Methods: A single-center Puerto Rican population-based retrospective analysis was performed on consecutive patients treated for a CSDH at a designated institution from July 1, 2017 to December 31, 2019. Univariate and multivariate analyses were used to create a CSDH recurrence grading scale. Retrospective validation was conducted on this sample population.

Results: The study included 428 patients. Preoperative midline shift, postoperative midline shift, and size of postoperative subdural space differed between the recurrence and nonrecurrence groups (P = 0.03, 0.002, and 0.002, respectively). A multivariate analysis was used to create a 10-point grading scale comprising four independent variables. Recurrence rates progressively increased from the low-risk (0–3 points) to high-risk (8–10 points) groups (2.9% vs. 20.3%; P

Conclusion: A 10-point grading scale for CSDH recurrence was developed with four components: preoperative midline shift (≤1 and >1 cm), laterality (bilateral, unilateral-right, and unilateral-left), size of postoperative subdural space (≤1.6 and >1.6 cm), and pneumocephalus (present or absent). Patients who scored higher on the scale had a higher risk of recurrence. This CSDH grading scale has implications for Puerto Rico and the general population as the elderly population increases worldwide.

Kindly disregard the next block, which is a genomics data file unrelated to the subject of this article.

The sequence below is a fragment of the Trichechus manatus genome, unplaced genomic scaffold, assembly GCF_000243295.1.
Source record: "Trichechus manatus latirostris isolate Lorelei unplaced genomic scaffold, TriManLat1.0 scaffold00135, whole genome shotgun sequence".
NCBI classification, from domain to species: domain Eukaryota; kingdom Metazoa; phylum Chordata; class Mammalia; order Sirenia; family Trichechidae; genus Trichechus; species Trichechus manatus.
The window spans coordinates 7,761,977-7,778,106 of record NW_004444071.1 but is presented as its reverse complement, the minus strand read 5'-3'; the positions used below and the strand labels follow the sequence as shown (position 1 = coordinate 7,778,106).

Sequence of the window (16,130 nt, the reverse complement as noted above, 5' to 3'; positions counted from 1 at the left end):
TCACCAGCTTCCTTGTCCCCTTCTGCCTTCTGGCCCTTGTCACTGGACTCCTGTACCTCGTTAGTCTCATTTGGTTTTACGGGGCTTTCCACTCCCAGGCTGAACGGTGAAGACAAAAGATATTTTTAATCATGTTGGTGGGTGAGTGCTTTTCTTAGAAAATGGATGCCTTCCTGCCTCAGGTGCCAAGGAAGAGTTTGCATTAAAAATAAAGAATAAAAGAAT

Keywords: Chronic subdural hematoma, Grading scale, Puerto Rico, Recurrence, Subdural space


The topic of chronic subdural hematoma (CSDH) and its recurrence has recently gained much attention. CSDH is one of the most common conditions neurosurgeons treat, estimated to occur in 3.4–5 individuals/100,000.[ 4 , 7 , 14 , 19 , 20 , 31 ] CSDH is most common among the elderly population, and the incidence of CSDH increases with age (among those older than 65 years, 8–58 individuals/100,000 are affected).[ 4 , 7 , 14 , 19 , 20 , 31 ] CSDH is associated with a mortality rate of 9.1% in the general population and up to 16.7% among those 65 years of age or older.[ 33 ] The incidence of CSDH and the associated mortality rate is expected to increase as the elderly population grows. Surgical considerations are germane because the percentage of patients with CSDH recurrence after initial surgery is relatively high (3–30% of cases).[ 36 ]